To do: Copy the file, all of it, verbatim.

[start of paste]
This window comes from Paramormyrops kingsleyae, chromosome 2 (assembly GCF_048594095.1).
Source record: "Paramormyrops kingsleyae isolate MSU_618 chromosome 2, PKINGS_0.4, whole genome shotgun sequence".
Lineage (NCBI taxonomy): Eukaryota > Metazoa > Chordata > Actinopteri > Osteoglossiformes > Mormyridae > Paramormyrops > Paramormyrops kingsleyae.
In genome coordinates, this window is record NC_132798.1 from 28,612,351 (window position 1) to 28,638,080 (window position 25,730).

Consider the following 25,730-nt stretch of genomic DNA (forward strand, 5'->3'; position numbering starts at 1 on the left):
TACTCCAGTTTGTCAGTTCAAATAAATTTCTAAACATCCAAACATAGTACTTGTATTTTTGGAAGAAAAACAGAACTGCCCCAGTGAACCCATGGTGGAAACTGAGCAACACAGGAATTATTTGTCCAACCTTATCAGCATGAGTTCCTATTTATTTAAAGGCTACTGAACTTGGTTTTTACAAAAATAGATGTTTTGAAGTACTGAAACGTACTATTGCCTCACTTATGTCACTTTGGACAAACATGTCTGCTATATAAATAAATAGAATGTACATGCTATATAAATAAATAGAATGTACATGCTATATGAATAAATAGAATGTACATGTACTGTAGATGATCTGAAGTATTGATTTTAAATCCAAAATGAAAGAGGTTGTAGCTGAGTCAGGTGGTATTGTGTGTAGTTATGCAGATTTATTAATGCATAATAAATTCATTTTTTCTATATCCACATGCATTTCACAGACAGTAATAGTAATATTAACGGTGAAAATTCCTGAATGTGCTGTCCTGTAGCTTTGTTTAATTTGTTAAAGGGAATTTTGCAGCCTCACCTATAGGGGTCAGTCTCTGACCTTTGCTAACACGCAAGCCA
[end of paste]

This window comes from Paramormyrops kingsleyae, chromosome 2 (assembly GCF_048594095.1).
Source record: "Paramormyrops kingsleyae isolate MSU_618 chromosome 2, PKINGS_0.4, whole genome shotgun sequence".
Lineage (NCBI taxonomy): Eukaryota > Metazoa > Chordata > Actinopteri > Osteoglossiformes > Mormyridae > Paramormyrops > Paramormyrops kingsleyae.
In genome coordinates, this window is record NC_132798.1 from 28,612,351 (window position 1) to 28,638,080 (window position 25,730).

Consider the following 25,730-nt stretch of genomic DNA (forward strand, 5'->3'; position numbering starts at 1 on the left):
TACTCCAGTTTGTCAGTTCAAATAAATTTCTAAACATCCAAACATAGTACTTGTATTTTTGGAAGAAAAACAGAACTGCCCCAGTGAACCCATGGTGGAAACTGAGCAACACAGGAATTATTTGTCCAACCTTATCAGCATGAGTTCCTATTTATTTAAAGGCTACTGAACTTGGTTTTTACAAAAATAGATGTTTTGAAGTACTGAAACGTACTATTGCCTCACTTATGTCACTTTGGACAAACATGTCTGCTATATAAATAAATAGAATGTACATGCTATATAAATAAATAGAATGTACATGCTATATGAATAAATAGAATGTACATGTACTGTAGATGATCTGAAGTATTGATTTTAAATCCAAAATGAAAGAGGTTGTAGCTGAGTCAGGTGGTATTGTGTGTAGTTATGCAGATTTATTAATGCATAATAAATTCATTTTTTCTATATCCACATGCATTTCACAGACAGTAATAGTAATATTAACGGTGAAAATTCCTGAATGTGCTGTCCTGTAGCTTTGTTTAATTTGTTAAAGGGAATTTTGCAGCCTCACCTATAGGGGTCAGTCTCTGACCTTTGCTAACACGCAAGCCA